In the 19th century, it was common for people to keep scrapbooks in which they copied poetry and philosophy that appealed to them, interspersed with clippings from the newspaper and very personal family mementos. It was the closest thing to a Facebook page that they had, and sometimes one person would write in another person 's notebook or scrapbook. If you are interested in this, you can find out more about it at the Sam Houston Regional Library and Research Center in Liberty, Texas, where many of the artifacts concerning the life of Jean Laffite and his family are stored.
Even before I knew this about Jean Laffite, I imagined that as a world traveler, he had come across some aspects of Chinese culture and being an open-minded speculative thinker, he may have adopted some of what he learned. So in Theodosia and the Pirates, I had Jean Laffite deal with Theodosia's morning sickness by applying pressure to the correct spot, according to acupuncture, to relieve her nausea. In the book, he says he learned this from a Chinese sailor.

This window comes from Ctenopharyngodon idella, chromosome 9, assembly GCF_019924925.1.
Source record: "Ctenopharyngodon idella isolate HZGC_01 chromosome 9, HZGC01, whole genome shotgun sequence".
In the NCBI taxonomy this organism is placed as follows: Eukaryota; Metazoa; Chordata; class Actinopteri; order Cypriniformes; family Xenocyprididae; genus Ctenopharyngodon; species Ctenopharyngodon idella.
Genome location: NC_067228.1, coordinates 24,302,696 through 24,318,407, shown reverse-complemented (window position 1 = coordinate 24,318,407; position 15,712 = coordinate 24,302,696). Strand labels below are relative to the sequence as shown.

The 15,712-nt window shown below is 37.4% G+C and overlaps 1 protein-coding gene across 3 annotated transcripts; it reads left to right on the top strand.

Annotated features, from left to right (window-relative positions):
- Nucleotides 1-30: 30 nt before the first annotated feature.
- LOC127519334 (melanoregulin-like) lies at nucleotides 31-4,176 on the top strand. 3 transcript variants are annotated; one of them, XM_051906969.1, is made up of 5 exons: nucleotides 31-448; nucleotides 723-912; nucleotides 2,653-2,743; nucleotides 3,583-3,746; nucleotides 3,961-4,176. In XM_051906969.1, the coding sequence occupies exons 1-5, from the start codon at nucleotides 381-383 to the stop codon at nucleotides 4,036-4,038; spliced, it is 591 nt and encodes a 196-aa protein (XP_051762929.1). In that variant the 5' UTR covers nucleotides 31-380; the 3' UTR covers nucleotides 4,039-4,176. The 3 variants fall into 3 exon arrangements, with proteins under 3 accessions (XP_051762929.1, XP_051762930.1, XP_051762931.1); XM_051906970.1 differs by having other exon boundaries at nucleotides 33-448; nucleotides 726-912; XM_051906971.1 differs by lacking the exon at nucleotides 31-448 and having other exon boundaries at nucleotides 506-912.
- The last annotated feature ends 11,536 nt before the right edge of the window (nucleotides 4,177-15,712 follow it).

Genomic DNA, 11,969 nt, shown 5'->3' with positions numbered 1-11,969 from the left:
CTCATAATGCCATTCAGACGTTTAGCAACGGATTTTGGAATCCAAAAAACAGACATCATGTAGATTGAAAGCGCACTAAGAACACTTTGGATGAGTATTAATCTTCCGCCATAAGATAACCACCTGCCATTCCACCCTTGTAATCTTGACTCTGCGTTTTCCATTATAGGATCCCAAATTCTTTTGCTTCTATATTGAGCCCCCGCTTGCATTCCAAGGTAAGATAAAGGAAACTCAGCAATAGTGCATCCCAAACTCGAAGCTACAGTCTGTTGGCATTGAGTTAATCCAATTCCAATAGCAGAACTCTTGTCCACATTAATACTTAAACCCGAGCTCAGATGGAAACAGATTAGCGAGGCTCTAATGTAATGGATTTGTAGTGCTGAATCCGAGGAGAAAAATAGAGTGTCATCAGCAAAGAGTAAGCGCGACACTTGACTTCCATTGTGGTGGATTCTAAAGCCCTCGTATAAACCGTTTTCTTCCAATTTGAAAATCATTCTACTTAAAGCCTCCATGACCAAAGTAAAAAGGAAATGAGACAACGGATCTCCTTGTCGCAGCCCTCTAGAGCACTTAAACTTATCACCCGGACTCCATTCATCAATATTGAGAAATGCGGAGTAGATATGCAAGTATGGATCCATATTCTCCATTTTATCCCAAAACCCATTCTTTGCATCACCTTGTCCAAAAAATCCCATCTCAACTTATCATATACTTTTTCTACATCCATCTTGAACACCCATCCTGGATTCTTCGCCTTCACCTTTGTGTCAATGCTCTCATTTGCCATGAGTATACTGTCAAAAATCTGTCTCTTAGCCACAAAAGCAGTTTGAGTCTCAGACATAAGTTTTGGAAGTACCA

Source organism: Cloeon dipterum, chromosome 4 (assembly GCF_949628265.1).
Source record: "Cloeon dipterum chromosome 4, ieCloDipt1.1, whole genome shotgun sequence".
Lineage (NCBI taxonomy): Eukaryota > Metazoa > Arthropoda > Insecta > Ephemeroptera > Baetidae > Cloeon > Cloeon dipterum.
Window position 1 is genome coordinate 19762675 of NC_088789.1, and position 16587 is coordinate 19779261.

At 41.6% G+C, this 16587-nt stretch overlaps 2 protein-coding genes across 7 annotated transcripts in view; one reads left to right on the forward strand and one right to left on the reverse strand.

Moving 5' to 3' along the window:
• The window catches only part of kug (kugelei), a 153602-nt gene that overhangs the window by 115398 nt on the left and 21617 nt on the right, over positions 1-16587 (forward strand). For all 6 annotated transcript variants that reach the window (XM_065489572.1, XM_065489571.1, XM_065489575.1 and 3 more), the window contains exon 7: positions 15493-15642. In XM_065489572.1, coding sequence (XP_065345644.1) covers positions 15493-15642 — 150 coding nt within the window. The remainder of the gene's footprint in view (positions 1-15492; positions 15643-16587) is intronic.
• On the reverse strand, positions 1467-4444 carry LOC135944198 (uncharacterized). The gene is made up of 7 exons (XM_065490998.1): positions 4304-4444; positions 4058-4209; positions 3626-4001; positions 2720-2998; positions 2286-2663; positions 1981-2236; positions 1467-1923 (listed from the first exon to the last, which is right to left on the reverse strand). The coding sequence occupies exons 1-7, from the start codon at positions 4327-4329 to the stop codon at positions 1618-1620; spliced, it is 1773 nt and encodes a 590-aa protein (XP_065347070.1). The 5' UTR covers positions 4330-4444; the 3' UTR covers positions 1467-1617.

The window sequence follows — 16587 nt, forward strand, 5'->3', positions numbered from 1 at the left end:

Just as Jean Laffite was influenced by Chinese culture, I also wish to have an influence back on Chinese culture, so it is my great desire that my novel, Theodosia and the Pirates, should one day be translated into Chinese.
So far though. all that I have managed to accomplish in that directions is to translate the synopsis of Theodosia and the Pirates into Chinese.
In the following book trailer, the narrative is the Chinese synopsis.